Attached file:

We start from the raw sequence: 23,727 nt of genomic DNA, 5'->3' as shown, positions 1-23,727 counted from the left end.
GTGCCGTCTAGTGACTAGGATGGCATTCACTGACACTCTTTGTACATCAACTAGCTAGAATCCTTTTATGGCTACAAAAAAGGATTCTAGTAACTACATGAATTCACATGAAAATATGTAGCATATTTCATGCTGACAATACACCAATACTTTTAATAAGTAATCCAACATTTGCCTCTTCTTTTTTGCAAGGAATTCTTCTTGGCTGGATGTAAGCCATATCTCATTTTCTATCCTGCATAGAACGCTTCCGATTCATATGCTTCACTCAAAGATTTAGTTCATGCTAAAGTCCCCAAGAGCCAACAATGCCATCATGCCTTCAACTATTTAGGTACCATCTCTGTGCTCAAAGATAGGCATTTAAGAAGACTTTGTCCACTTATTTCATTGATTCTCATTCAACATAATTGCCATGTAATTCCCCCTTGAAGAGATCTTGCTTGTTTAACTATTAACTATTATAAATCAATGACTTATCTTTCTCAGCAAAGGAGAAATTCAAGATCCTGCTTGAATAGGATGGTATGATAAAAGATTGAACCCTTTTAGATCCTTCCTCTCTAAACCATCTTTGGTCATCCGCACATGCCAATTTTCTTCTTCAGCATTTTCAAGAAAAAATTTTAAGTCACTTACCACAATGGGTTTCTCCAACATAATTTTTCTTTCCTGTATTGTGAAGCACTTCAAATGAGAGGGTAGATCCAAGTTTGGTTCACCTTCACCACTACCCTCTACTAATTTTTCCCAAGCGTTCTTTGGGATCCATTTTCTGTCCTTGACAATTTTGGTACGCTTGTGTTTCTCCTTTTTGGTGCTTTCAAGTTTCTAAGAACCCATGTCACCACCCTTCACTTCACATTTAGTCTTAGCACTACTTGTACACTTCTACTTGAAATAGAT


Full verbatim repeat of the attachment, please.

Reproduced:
We start from the raw sequence: 23,727 nt of genomic DNA, 5'->3' as shown, positions 1-23,727 counted from the left end.
GTGCCGTCTAGTGACTAGGATGGCATTCACTGACACTCTTTGTACATCAACTAGCTAGAATCCTTTTATGGCTACAAAAAAGGATTCTAGTAACTACATGAATTCACATGAAAATATGTAGCATATTTCATGCTGACAATACACCAATACTTTTAATAAGTAATCCAACATTTGCCTCTTCTTTTTTGCAAGGAATTCTTCTTGGCTGGATGTAAGCCATATCTCATTTTCTATCCTGCATAGAACGCTTCCGATTCATATGCTTCACTCAAAGATTTAGTTCATGCTAAAGTCCCCAAGAGCCAACAATGCCATCATGCCTTCAACTATTTAGGTACCATCTCTGTGCTCAAAGATAGGCATTTAAGAAGACTTTGTCCACTTATTTCATTGATTCTCATTCAACATAATTGCCATGTAATTCCCCCTTGAAGAGATCTTGCTTGTTTAACTATTAACTATTATAAATCAATGACTTATCTTTCTCAGCAAAGGAGAAATTCAAGATCCTGCTTGAATAGGATGGTATGATAAAAGATTGAACCCTTTTAGATCCTTCCTCTCTAAACCATCTTTGGTCATCCGCACATGCCAATTTTCTTCTTCAGCATTTTCAAGAAAAAATTTTAAGTCACTTACCACAATGGGTTTCTCCAACATAATTTTTCTTTCCTGTATTGTGAAGCACTTCAAATGAGAGGGTAGATCCAAGTTTGGTTCACCTTCACCACTACCCTCTACTAATTTTTCCCAAGCGTTCTTTGGGATCCATTTTCTGTCCTTGACAATTTTGGTACGCTTGTGTTTCTCCTTTTTGGTGCTTTCAAGTTTCTAAGAACCCATGTCACCACCCTTCACTTCACATTTAGTCTTAGCACTACTTGTACACTTCTACTTGAAATAGAT